Tradition and modernity are all around me, but I miss a lot of it because in so many ways, I really have (as I’ve been accused of by several former anthropologist colleagues) gone native for  the most part and so what seems strange and exotic to Western outsiders is just another regular, non-remarkable event for me that I gloss over like so many of the ceremonies and colorful cultural artifacts that bring millions of visitors to this tiny island every year.

And then there’s tourism that gets thrown in this mix. I came here as a tourist as all of the foreigners who live here did, but over the years I’ve grown to view tourism mostly through its negative aspects. But tourism is one of the economic and cultural forces that I’ve come to reconsider after my month on the Sepik River. And accordingly, I need to do so here as well. Lots of things to reconsider; that in itself is actually refreshing as the events of the last six months have shaken me out of my tropical lull and started me on taking a look at the local and the foreign in some new ways.

The movement from tradition to modernity doesn’t have a simple linear trajectory; it twists and turns, advances and retreats. Some aspects of modernity are adopted and modified to fit into the regular flow of life; technology seems to be the easiest path to be adapted, ideology the hardest. And there’s the sticky problem of the definition of both modernity and tradition. This is a current issue in many of the places that I’ve visited in PNG. What’s tradition, what’s custom, what’s good tradition, what’s bad, what’s the difference between tradition and custom. One example: are young ladies in the Trobriand following tradition when they dance topless in front of camera-clicking (and cash-paying) tourists? And if it’s tradition, is it good tradition or bad tradition. And then there’s land issues. Here the issue revolves less around land problems (a common point of contention in PNG) and more around how cultural actions are played out whether it’s in death rituals, religious rituals or the political translation and mobilization of the two.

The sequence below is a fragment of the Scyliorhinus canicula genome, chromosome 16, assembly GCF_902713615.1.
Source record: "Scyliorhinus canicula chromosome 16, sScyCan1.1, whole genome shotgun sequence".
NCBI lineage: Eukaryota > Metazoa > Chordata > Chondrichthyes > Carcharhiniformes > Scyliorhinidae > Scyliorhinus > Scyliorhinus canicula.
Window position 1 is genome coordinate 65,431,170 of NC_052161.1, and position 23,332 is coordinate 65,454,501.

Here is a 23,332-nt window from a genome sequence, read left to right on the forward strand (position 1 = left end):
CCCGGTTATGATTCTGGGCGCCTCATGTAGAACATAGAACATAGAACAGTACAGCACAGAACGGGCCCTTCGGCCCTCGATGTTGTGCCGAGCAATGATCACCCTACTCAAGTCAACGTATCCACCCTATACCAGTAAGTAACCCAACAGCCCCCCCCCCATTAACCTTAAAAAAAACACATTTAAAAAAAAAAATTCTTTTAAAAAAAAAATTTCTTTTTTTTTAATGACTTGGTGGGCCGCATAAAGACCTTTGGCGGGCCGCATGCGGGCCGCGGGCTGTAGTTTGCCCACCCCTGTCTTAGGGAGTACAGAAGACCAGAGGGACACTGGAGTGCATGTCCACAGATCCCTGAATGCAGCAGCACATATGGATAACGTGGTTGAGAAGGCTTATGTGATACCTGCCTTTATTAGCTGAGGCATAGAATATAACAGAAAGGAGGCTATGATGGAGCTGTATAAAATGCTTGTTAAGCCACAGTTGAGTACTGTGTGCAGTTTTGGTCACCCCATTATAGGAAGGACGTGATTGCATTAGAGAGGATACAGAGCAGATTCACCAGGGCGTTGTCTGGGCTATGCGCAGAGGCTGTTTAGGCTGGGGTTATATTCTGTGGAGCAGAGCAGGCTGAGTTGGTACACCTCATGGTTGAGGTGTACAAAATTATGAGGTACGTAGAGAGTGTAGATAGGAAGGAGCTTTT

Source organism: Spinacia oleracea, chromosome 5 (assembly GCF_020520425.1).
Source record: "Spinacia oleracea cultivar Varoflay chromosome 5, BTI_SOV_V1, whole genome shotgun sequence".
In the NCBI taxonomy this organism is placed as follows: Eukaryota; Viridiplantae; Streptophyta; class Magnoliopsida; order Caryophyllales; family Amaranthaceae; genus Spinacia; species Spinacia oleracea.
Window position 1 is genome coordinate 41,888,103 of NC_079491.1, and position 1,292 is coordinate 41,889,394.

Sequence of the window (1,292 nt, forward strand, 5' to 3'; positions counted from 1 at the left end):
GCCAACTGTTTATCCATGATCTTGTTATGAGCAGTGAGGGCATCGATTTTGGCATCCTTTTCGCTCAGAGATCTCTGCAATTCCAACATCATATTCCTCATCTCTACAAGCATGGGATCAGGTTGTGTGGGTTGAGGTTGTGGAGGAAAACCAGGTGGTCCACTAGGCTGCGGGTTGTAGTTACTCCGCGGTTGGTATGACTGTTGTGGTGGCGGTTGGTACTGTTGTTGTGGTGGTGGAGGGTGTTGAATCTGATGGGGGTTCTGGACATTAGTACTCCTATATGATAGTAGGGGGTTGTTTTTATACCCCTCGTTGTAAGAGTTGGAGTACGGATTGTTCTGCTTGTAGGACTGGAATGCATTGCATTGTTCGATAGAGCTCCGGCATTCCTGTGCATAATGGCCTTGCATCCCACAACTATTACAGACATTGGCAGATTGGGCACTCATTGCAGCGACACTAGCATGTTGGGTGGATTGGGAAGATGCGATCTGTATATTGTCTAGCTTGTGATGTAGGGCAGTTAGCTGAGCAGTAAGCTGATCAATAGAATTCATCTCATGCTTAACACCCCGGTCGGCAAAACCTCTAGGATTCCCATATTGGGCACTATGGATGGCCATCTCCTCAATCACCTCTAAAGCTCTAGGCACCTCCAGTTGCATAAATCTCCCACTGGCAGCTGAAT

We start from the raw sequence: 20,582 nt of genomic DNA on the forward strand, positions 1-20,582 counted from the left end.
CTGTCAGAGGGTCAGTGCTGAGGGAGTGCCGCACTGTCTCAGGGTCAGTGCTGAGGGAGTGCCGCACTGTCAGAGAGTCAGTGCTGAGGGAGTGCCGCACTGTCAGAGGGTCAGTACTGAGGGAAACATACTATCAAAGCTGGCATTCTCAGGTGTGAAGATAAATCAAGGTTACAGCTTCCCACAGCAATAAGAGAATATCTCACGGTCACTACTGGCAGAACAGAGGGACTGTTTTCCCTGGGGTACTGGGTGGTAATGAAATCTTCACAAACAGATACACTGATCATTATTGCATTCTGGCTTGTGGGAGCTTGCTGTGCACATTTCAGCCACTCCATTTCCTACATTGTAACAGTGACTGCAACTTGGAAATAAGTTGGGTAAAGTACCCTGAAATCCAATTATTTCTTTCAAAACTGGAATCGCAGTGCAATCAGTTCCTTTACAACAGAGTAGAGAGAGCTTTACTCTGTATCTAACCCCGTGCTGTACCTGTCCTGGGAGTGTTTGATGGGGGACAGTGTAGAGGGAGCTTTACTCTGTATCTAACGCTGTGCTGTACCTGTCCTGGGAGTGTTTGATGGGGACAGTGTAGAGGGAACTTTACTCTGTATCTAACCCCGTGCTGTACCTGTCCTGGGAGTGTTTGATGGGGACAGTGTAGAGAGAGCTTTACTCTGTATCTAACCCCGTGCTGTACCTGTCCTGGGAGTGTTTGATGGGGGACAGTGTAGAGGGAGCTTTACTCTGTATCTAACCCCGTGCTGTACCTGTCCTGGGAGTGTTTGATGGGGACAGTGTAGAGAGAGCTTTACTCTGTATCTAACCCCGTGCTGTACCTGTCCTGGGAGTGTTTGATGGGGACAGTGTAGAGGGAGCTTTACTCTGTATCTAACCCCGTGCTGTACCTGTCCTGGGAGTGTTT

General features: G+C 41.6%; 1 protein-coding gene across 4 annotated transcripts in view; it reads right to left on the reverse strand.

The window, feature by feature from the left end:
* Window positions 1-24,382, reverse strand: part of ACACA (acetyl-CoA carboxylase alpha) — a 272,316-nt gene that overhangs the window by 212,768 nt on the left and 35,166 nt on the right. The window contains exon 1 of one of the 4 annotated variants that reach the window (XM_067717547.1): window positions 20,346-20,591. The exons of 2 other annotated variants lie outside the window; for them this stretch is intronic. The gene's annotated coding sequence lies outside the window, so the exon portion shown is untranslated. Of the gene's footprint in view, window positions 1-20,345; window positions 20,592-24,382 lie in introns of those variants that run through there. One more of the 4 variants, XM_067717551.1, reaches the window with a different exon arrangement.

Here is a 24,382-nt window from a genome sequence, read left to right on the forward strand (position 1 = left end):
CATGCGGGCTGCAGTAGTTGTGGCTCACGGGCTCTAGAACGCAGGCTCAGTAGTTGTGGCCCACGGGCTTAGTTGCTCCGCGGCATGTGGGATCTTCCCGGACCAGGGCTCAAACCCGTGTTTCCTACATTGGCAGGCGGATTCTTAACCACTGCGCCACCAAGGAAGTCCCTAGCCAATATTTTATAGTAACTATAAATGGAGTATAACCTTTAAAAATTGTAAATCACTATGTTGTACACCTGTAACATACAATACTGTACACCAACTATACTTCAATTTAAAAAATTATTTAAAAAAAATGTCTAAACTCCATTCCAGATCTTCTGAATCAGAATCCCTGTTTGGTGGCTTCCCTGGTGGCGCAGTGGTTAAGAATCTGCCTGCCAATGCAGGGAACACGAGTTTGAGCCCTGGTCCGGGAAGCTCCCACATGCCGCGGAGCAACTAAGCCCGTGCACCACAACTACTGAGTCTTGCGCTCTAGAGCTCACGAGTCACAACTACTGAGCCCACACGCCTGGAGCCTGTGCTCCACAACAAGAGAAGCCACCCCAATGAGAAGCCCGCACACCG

In both Indonesia and Papua New Guinea there are serious existential concerns about the viability of traditional culture under the onslaught of 21st century modernity and globalization. However, they are opposite sides of the same coin;  Bali is concerned with too much tourism, Papua New Guinea with too little.  Finding a balance seems to be the commonsense solution to Bali’s problem, although the eyes of the powers that control such things here seem to be blinded by the color of money. It’s always the more the better. But this issue in Bali has been discussed since colonial days, and with no solution in sight, it’s easy enough to take the cynical view that nothing will change until the whole fragile system collapses under its own weight. For PNG, well that’s something for another post.

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Thinking of Papua New Guinea: Part I,

I have some time today; Su and Zoey went south to visit her sister in the hospital. There’s some time then to get back to trying to unravel what’s happened to me during my 11 weeks in PNG. I’ve started two posts, but they have both started to unravel under some invisible weight of change – it’s the change thing that has me disoriented. I’m not sure if it’s a change in ideology, in worldview, or in some ambiguous theoretical stance (although to be honest, I lost my Marxist/Freudian theoretical stance during the crazy month thirty some years ago when I wrote my Ph.D. dissertation).